Baby and teenage great white sharks prefer shallow waters – study

Baby and teenage great white sharks prefer shallow waters close to the shore, research suggests.

Scientists have found that young sharks gather in “nurseries” only a kilometre from the coast, where waters are up to 10 metres deep and temperatures range between 16 and 22C.

The researchers said their findings, published in the journal Frontiers In Marine Science, could help in conservations efforts for the species – listed as vulnerable by the International Union for Conservation of Nature (IUCN) – and prevent unwanted encounters with swimmers.

Baby great white sharks are on their own from the moment they are born and fend for themselves.

At birth, a baby shark is about 5ft long (1.5m) and may reach a length of up to four times that as it grows.

Weighing up to 4,500 pounds, great white sharks can live for 40 to 70 years.

Emily Spurgeon tagging a great white juvenile shark
Emily Spurgeon tags a great white shark (Patrick Rex/California State University/PA)

It is said to be the first time a baby great white shark had been caught on film.

For the study, the team tagged 22 great white sharks – aged between one and six years old – with sensors off Padaro Beach near Santa Barbara in central California.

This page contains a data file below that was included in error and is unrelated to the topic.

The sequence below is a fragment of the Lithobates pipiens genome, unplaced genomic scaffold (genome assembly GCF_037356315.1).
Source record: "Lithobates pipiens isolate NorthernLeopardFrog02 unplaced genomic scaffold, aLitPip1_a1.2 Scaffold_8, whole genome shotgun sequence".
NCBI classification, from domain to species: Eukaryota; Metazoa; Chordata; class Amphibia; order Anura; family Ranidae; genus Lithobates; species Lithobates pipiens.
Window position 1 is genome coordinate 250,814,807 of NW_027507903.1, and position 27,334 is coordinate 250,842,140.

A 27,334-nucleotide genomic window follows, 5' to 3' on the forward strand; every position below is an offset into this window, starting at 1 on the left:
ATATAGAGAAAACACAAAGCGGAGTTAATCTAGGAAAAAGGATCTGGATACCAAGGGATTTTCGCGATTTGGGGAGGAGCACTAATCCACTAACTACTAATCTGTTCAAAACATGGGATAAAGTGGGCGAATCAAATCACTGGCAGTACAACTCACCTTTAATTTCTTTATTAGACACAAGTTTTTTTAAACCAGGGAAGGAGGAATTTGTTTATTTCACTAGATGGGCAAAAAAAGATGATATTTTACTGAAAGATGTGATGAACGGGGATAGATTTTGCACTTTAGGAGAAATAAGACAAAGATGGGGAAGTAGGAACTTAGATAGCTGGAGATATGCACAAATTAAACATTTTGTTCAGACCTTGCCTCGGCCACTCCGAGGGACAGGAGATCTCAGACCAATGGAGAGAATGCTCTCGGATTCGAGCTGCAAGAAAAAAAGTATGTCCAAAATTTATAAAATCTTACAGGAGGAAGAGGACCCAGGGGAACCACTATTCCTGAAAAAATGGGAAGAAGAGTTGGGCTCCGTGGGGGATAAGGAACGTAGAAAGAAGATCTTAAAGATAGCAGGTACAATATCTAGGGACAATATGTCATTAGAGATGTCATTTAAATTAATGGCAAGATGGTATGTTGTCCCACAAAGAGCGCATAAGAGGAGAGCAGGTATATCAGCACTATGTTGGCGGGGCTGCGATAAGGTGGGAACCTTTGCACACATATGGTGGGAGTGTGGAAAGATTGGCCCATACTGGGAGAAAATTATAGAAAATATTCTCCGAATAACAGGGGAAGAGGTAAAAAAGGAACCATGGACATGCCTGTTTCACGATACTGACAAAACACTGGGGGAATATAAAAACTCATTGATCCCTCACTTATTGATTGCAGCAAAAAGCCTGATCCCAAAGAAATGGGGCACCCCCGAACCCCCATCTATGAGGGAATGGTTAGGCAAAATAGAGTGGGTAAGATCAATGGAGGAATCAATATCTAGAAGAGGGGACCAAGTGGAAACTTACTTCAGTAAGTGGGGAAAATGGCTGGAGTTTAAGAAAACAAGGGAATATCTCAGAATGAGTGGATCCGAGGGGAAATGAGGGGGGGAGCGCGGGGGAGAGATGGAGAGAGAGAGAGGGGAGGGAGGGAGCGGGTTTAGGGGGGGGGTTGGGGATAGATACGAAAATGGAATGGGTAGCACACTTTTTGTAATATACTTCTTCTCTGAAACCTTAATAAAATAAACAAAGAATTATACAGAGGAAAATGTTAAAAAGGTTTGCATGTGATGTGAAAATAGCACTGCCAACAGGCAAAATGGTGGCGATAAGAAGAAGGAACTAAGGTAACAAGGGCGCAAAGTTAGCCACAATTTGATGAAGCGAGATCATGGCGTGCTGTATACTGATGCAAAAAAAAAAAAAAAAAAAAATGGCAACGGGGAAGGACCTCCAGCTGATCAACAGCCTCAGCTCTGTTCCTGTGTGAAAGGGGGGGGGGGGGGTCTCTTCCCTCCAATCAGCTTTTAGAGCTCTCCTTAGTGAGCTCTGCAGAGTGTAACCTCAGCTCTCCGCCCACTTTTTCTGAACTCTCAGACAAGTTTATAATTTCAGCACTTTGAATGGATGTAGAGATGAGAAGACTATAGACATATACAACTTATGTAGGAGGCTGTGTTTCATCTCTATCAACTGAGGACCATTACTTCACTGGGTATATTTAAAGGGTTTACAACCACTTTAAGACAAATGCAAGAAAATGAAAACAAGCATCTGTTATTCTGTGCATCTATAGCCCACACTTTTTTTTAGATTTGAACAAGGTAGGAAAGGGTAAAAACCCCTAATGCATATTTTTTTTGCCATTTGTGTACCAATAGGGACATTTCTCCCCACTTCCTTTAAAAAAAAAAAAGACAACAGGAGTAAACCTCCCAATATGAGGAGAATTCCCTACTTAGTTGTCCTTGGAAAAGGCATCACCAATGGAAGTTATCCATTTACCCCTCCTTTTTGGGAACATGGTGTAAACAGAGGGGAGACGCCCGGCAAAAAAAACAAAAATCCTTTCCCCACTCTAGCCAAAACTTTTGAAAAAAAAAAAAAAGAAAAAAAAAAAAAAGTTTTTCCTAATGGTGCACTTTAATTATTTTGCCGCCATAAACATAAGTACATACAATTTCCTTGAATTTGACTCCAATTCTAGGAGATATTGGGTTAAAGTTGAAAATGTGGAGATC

Senior author Dr Christopher Lowe, a professor at California State University, said: “This is one of the largest and most detailed studies of its kind.

“Because around Padaro Beach, large numbers of juveniles share near-shore habitats, we could learn how environmental conditions influence their movements.

“You rarely see great white sharks exhibiting this kind of nursery behaviour in other locations.”

The researchers used data gathered from the sensors and underwater vehicles and combined it with artificial intelligence to determine the kind of environment juvenile sharks preferred.

Juvenile great white sharks gathering nearshore
Juvenile great white sharks gather near the shore (Patrick Rex/California State University/PA)

These creatures moved closest to the surface in the afternoon when the sun was hottest, possibly to increase their body temperature, the team said.

First author Emily Spurgeon, a research technician at the Shark Lab at California State University, Long Beach, said: “We showed that juveniles directly altered their vertical position in the water column to stay between 16 and 22C, and if possible between 20 and 22C.

“This may be their optimum to maximise growth efficiency within the nursery.”

Ms Spurgeon that water temperature was “a key factor” that brought juvenile great white sharks to the area near Padaro Beach.

She said: “However, there are many locations across the California coast that share similar environmental conditions, so temperature isn’t the whole story.

“Future experiments will look at individual relationships, for example, to see if some individuals move among nurseries in tandem.”

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